Technically, micro-blogging website Twitter, has been known to regard its users’ copyright grounds quite highly. But recent activity by the website, as observed by The Verge, seem to point out to the fact that the website is now taking the job a little more seriously than it was before. You can now copyright the jokes you tweeted on Twitter.
Seriously, we are not joking!
If you have composed an original joke, tweeted it on the platform and don’t want anyone else to steal it, you can report the theft to Twitter and the stolen tweets will be removed.
As spotted by @PlagiarismBad, a joke tweeted by freelance writer @runolgarun was copied by a few Twitter users and Twitter has taken those instances down, stating that the tweet is copyright of the original author. Olga Lexell, the original tweeter, is said to have reported the stolen tweet to Twitter. After the tweets were taken down, she confirmed that she requested their removal in the following tweet:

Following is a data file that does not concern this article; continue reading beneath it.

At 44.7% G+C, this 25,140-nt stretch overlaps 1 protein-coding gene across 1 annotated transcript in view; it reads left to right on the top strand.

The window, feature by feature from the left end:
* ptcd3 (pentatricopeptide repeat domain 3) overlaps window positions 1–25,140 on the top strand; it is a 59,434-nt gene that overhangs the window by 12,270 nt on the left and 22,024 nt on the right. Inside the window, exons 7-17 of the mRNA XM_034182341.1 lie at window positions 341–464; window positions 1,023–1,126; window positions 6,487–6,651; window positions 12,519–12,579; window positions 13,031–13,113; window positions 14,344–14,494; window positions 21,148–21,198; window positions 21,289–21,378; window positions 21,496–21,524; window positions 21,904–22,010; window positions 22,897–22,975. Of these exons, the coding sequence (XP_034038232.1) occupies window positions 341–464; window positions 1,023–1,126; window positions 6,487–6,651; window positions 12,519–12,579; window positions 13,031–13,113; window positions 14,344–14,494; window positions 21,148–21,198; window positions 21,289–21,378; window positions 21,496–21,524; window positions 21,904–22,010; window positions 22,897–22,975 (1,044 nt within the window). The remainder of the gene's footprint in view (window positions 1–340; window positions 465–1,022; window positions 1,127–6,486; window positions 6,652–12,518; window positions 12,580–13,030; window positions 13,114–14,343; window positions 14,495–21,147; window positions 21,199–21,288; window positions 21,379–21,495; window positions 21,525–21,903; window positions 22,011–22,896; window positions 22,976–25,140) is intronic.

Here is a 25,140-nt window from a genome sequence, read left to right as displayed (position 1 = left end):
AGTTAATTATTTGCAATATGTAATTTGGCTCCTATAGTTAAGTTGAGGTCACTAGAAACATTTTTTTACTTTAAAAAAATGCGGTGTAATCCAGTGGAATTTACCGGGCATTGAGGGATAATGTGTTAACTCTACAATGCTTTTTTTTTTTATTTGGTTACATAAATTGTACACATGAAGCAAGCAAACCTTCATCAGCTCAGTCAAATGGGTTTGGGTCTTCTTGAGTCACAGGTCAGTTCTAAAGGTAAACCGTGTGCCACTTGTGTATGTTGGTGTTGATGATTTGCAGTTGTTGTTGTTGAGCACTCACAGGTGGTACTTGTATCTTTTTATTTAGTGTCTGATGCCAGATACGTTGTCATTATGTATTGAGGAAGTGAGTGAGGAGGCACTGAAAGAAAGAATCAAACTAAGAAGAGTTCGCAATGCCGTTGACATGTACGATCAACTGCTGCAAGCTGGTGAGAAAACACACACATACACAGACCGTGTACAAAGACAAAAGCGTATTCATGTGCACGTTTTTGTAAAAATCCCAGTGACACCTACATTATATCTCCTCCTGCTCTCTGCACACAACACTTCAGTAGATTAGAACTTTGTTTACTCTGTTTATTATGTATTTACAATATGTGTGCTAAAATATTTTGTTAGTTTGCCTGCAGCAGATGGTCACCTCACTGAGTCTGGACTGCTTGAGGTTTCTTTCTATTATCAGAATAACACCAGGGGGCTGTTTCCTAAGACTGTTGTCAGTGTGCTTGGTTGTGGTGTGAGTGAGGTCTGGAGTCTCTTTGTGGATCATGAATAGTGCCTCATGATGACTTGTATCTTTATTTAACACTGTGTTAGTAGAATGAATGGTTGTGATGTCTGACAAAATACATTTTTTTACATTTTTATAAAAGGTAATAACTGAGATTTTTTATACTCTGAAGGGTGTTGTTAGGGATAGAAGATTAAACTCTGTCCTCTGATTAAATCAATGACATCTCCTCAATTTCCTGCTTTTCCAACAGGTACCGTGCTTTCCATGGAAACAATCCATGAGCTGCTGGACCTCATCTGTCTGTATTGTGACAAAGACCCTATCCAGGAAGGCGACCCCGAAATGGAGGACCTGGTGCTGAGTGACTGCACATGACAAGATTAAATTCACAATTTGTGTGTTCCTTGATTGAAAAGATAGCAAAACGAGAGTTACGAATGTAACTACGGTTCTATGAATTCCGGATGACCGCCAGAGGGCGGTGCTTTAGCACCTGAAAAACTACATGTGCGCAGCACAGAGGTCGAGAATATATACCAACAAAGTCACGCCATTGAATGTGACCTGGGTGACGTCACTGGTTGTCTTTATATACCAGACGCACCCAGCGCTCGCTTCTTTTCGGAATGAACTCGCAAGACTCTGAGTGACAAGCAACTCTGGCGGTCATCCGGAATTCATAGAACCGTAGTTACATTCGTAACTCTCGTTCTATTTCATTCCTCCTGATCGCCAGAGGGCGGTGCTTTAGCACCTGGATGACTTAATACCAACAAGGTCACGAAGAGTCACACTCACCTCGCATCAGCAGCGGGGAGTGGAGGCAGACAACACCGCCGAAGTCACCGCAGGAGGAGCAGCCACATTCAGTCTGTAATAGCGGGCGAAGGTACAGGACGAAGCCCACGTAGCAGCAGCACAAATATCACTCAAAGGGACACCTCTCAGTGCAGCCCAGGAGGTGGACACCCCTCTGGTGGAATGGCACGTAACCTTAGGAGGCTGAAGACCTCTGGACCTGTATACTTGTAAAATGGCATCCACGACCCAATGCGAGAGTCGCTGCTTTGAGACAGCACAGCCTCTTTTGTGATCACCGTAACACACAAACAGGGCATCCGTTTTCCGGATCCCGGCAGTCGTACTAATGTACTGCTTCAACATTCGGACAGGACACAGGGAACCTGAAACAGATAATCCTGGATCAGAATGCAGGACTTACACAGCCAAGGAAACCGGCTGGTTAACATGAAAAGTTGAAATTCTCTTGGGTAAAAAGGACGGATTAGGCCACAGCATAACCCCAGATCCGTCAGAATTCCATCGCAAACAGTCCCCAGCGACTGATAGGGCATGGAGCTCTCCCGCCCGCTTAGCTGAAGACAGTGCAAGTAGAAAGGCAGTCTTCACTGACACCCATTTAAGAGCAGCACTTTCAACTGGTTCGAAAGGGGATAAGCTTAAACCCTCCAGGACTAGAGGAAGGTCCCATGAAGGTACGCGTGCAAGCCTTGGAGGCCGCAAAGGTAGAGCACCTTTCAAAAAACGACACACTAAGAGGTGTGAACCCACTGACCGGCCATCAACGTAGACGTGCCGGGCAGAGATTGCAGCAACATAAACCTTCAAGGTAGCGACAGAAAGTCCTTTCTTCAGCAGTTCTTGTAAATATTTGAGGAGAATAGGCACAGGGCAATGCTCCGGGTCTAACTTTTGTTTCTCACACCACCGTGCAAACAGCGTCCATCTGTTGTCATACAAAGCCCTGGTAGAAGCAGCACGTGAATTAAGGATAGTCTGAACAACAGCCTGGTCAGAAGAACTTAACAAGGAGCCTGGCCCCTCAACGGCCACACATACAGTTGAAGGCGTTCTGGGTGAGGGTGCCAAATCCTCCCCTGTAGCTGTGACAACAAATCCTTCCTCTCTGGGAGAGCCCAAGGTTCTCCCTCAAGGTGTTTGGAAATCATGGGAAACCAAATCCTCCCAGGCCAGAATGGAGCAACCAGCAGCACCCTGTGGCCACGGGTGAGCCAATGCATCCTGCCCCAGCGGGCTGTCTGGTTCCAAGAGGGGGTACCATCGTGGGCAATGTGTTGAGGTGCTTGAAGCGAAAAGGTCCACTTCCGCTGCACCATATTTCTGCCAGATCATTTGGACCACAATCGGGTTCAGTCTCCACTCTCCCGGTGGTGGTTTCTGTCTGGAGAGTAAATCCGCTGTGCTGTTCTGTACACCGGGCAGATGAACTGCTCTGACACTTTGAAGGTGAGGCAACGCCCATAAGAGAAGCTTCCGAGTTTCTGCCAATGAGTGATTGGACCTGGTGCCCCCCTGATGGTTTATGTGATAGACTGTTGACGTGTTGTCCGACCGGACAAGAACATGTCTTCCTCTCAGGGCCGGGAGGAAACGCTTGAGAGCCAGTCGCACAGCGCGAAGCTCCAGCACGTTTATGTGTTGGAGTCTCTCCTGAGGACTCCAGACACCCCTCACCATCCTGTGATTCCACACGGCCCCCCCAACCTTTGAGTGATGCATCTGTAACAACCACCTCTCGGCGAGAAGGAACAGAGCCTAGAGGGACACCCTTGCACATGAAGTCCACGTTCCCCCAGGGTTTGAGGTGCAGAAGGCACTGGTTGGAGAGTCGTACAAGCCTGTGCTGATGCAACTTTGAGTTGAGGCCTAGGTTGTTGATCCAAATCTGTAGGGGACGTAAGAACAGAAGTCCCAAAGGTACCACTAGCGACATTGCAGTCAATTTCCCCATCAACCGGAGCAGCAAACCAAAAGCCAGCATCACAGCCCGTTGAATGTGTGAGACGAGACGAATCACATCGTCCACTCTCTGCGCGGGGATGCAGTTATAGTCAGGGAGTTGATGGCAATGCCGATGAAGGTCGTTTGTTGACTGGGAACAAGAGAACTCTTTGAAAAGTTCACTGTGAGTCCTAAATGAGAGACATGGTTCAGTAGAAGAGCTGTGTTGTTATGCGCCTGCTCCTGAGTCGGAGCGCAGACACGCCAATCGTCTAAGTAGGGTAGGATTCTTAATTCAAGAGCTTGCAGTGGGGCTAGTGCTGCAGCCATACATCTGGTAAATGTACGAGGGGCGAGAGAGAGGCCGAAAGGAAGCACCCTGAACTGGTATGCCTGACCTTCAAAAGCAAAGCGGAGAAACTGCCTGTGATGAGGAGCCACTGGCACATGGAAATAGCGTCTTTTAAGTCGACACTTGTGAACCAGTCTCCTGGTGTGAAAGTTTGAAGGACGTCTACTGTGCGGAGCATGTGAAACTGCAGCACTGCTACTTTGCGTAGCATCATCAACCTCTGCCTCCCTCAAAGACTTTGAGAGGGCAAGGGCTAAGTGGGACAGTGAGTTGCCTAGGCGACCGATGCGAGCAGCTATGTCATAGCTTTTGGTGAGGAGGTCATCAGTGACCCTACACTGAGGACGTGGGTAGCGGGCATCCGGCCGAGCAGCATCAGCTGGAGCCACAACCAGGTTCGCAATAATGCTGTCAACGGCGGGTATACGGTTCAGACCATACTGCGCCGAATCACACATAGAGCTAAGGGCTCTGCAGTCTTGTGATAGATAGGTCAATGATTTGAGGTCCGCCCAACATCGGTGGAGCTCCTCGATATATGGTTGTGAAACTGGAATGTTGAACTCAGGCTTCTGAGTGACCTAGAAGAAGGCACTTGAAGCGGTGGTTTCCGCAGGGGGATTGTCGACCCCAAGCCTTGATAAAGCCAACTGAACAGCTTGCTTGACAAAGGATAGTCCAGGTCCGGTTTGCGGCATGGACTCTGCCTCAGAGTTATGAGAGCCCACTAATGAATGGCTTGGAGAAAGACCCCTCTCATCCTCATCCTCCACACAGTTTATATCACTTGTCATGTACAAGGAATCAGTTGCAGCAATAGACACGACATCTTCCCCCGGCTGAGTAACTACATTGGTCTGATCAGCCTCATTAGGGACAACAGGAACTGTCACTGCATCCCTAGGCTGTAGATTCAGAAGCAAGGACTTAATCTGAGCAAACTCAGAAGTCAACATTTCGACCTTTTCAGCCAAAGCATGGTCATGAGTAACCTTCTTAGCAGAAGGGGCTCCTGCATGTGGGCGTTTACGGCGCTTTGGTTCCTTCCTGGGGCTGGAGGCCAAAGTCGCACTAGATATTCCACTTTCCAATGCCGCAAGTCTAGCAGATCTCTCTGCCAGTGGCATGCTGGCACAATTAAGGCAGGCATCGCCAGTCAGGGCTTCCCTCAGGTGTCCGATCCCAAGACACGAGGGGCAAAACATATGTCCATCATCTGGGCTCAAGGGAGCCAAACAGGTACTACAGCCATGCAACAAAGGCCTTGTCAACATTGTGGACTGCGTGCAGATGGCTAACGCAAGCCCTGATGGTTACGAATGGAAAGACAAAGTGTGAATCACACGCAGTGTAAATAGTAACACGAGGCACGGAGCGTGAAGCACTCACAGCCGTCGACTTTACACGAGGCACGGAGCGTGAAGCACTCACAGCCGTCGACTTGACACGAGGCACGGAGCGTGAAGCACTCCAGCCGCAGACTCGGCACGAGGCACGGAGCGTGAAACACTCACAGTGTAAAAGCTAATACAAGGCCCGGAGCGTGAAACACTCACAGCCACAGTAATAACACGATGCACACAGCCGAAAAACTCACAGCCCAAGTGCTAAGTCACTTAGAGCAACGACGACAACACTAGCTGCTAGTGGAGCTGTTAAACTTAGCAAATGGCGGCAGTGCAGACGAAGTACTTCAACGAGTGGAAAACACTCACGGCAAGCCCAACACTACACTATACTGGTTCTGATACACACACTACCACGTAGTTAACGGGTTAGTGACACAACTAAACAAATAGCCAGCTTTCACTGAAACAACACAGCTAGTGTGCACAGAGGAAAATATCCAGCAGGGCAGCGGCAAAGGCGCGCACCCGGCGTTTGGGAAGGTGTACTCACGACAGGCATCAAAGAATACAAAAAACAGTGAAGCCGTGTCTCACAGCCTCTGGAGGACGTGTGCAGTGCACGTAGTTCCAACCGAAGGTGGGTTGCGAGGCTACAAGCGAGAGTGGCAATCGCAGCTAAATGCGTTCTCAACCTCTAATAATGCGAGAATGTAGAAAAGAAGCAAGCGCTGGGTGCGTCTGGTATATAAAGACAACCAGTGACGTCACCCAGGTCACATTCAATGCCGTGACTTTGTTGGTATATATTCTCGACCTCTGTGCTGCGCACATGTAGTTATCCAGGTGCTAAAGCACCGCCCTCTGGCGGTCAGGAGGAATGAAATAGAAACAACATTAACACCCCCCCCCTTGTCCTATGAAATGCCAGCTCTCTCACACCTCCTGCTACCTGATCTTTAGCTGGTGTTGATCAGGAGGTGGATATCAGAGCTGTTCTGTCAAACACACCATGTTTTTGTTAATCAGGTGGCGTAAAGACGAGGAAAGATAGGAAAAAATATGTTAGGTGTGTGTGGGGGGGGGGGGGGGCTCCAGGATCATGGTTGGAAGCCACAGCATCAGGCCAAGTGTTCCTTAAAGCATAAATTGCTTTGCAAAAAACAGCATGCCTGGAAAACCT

I simply explained to Twitter that as a freelance writer I make my living writing jokes (and I use some of my tweets to test out jokes in my other writing). I then explained that as such, the jokes are my intellectual property, and that the users in question did not have my permission to repost them without giving me credit.
There have been other tweets that were removed in the past because of similar instances, but this new event has surely caught everyone’s eye. Twitter clearly states its policies about plagiarism clearly in its copyright and DMCA policy.
Sure its hard to come up with a great tweet that can make you popular on the social network, but it seems that, according to Twitter, you can’t just copy and paste someone else’s tweet for that attention.